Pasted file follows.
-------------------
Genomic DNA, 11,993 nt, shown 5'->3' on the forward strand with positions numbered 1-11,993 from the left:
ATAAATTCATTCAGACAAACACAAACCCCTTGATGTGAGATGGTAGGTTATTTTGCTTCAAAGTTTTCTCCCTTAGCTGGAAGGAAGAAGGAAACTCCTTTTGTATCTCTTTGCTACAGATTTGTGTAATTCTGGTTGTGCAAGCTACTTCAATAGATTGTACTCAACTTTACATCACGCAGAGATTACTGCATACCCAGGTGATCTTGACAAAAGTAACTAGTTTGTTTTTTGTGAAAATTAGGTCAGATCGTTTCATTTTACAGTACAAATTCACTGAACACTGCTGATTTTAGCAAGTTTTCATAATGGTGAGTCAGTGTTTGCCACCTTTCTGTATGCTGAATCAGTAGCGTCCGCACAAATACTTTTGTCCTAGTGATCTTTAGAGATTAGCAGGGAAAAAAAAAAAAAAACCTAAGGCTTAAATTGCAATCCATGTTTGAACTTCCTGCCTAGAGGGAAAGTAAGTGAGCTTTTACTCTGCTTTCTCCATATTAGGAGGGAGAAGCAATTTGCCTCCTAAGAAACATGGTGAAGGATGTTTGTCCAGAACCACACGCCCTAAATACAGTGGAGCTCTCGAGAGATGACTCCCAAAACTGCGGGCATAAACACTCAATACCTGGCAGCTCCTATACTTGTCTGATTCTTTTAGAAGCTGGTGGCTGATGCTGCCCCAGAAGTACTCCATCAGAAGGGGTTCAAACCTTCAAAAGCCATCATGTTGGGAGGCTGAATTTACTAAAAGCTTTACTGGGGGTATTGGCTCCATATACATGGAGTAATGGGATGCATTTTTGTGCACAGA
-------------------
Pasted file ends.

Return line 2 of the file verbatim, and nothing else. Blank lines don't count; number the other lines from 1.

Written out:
ATAAATTCATTCAGACAAACACAAACCCCTTGATGTGAGATGGTAGGTTATTTTGCTTCAAAGTTTTCTCCCTTAGCTGGAAGGAAGAAGGAAACTCCTTTTGTATCTCTTTGCTACAGATTTGTGTAATTCTGGTTGTGCAAGCTACTTCAATAGATTGTACTCAACTTTACATCACGCAGAGATTACTGCATACCCAGGTGATCTTGACAAAAGTAACTAGTTTGTTTTTTGTGAAAATTAGGTCAGATCGTTTCATTTTACAGTACAAATTCACTGAACACTGCTGATTTTAGCAAGTTTTCATAATGGTGAGTCAGTGTTTGCCACCTTTCTGTATGCTGAATCAGTAGCGTCCGCACAAATACTTTTGTCCTAGTGATCTTTAGAGATTAGCAGGGAAAAAAAAAAAAAAACCTAAGGCTTAAATTGCAATCCATGTTTGAACTTCCTGCCTAGAGGGAAAGTAAGTGAGCTTTTACTCTGCTTTCTCCATATTAGGAGGGAGAAGCAATTTGCCTCCTAAGAAACATGGTGAAGGATGTTTGTCCAGAACCACACGCCCTAAATACAGTGGAGCTCTCGAGAGATGACTCCCAAAACTGCGGGCATAAACACTCAATACCTGGCAGCTCCTATACTTGTCTGATTCTTTTAGAAGCTGGTGGCTGATGCTGCCCCAGAAGTACTCCATCAGAAGGGGTTCAAACCTTCAAAAGCCATCATGTTGGGAGGCTGAATTTACTAAAAGCTTTACTGGGGGTATTGGCTCCATATACATGGAGTAATGGGATGCATTTTTGTGCACAGA